So far, accolades have been streaming in for Friendgiftr, including awards such as the Henry Kravis Prize in Venture Capital and the Technology trends competition. Reaching this point, Carpenter reveals, has been a big challenge. “Getting funding in the worst economy since the Great Depression; persuading big merchants to partner with a tiny, unknown startup; and in building customized apps for each platform that we’re on,” says Carpenter, listing some of the numerous external obstacles they faced. 

“Fortunately we have overcome these challenges and are moving forward pretty aggressively on a lot of new fronts.”

In contrast to the experiences of many startups, Friendgiftr was lucky enough to land venture funding from Tech Coast Angels on its first attempt to raise capital. “We went to an event called Fast Pitch and gave a 90-second speed presentation, which then led to a 30-day negotiation before we got our first infusion of funds.” He declined to reveal the amount, except to say it has given them ‘a comfortable cushion’ so that it can focus on its mission.

Carpenter says growing the Friendgiftr brand and virtual shopping network will be key to its short and long-term success, but he’s not about to give away its “secret sauce” by saying which platforms they’re moving onto next or its specific marketing approaches. But he does offers this hint. “Needless to say, strategically we rise or fall based on our online reach. It’s crucial for us to multiply in as many creative ways as possible. And it’s especially crucial that we multiply boldly in this economy, as we want to continue to be on the offensive by giving our customers more shopping choices than they ever thought possible,” he adds.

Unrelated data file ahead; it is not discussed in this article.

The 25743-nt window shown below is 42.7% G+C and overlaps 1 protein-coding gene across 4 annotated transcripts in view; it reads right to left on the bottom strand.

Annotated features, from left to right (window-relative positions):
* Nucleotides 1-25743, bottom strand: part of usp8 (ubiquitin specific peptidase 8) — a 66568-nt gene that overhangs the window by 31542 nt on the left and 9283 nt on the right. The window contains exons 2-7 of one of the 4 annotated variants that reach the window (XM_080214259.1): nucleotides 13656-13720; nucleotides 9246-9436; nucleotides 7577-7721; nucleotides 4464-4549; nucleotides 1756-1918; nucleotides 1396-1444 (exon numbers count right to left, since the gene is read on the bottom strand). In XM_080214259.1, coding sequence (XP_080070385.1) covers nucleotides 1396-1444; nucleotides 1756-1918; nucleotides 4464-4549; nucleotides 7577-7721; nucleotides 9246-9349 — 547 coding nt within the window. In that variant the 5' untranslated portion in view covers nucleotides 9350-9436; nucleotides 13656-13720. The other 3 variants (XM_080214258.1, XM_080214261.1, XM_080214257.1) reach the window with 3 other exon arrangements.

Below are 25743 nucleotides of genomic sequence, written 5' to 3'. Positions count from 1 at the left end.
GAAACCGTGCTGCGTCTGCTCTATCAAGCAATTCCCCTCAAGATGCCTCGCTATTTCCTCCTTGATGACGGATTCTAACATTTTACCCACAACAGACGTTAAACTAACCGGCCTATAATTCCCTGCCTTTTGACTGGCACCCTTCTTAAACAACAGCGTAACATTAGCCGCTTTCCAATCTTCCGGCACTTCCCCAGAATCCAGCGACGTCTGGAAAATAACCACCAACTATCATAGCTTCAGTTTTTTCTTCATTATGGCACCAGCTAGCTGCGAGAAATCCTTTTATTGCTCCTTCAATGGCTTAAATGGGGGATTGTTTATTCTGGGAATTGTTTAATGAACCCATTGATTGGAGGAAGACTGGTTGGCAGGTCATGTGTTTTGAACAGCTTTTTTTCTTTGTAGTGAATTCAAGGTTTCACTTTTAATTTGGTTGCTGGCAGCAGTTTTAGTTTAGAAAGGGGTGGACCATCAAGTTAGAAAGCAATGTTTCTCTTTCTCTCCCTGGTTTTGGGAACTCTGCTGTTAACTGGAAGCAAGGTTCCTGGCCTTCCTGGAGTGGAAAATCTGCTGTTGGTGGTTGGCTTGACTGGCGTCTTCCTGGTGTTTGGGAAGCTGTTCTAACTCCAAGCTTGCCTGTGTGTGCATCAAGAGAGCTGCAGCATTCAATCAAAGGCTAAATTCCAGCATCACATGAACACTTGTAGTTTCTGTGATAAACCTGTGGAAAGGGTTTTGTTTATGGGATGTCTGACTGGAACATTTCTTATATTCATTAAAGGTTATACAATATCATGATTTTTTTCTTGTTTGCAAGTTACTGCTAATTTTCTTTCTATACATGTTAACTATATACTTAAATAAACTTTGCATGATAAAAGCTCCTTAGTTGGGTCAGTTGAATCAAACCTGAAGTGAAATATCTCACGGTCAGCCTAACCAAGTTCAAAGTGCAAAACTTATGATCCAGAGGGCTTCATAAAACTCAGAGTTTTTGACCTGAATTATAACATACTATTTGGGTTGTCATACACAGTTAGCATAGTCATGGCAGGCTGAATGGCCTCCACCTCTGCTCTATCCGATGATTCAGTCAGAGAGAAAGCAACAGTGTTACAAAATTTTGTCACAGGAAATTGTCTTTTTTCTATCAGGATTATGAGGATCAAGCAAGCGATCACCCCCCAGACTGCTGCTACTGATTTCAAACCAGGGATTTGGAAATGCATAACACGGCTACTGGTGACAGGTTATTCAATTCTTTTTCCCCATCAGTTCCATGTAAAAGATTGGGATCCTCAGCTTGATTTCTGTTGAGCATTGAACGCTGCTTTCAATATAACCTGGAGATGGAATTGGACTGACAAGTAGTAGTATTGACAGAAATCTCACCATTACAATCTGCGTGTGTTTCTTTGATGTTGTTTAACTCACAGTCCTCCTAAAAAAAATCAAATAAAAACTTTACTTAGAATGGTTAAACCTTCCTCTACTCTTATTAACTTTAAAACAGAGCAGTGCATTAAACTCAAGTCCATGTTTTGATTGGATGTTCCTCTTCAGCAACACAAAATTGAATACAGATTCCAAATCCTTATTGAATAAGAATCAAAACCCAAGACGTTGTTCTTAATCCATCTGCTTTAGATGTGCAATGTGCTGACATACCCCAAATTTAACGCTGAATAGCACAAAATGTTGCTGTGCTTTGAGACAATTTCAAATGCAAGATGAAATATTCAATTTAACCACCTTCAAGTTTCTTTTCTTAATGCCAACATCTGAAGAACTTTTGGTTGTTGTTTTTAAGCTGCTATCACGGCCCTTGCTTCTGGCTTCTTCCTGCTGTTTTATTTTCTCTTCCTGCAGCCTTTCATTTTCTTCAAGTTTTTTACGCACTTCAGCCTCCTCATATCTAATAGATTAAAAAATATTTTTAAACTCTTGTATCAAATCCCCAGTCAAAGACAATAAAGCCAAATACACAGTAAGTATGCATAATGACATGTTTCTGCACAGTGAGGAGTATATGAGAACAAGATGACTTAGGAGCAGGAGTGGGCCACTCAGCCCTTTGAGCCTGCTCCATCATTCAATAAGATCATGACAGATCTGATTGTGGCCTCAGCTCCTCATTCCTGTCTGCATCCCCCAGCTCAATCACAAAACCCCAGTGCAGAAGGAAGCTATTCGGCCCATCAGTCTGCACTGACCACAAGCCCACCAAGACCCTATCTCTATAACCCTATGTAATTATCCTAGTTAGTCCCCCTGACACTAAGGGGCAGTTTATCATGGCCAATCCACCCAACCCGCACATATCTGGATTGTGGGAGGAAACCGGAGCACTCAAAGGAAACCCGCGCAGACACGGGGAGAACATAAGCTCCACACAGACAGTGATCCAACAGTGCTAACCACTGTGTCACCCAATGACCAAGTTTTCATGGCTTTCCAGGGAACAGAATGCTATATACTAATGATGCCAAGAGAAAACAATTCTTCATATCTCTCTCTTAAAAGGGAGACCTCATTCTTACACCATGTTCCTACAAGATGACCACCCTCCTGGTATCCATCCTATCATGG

The reason Carpenter believes why they’ll be successful, is because he feels he’s built an incredible team around Friendgiftr. “The team here at Friendgiftr is extremely passionate, hard working, creative and experimental, and willing to try bold new ideas,” he says. “We generally and genuinely love people, culture, and food – especially here in Hollywood – and definitely enjoy having fun in the very fast-paced startup world.” In particular, he gives a shoutout to teammates search engine optimization (SEO) expert Jonny Chan and creative marketing director Jennifer Reece (who Carpenter reveals is working on a stealth marketing concept that will be revealed soon).

Views on Entrepreneurship

Having been both an entrepreneur and social entrepreneur, Carpenter believes he understands the differences and similarities between the two. He encourages as many people as possible – especially the youth – to try both paths out as they can be rewarding. “It’s not just the fact that you are your own boss, but it’s the notion that you have a profound opportunity to create new jobs, new industries, and re-make society,” says Carpenter. “There’s nothing better than to introduce innovations that allow people to live better, more convenient lives – whether you’re offering them a product or service or trying to save the world.”

The biggest lesson he’s learnt as an entrepreneur is to be patient and persistent. “If you want to be an entrepreneur, run a company or nonprofit, make bold changes, and do all of the other incredibly difficult and challenging things that entrepreneurs do on a daily basis, you have to have the tenacity to hold on to your hope until one day your time arrives,” he shares. “If you believe strongly enough in yourself, other people will start to believe in you, too.”

“It’s that simple. Dream big, work hard, learn everyday, be true to yourself, and never give in. If you follow some variation of these themes, you will one day get to where you want to be and achieve your wildest dreams.”

Daniel Goh is the founder and chief editor of Young | Upstarts, as well as an F&B entrepreneur. Daniel has a background in public relations, and is interested in issues in entrepreneurship, small business, marketing, public relations and the online space. He can be reached at daniel [at] youngupstarts [dot] com.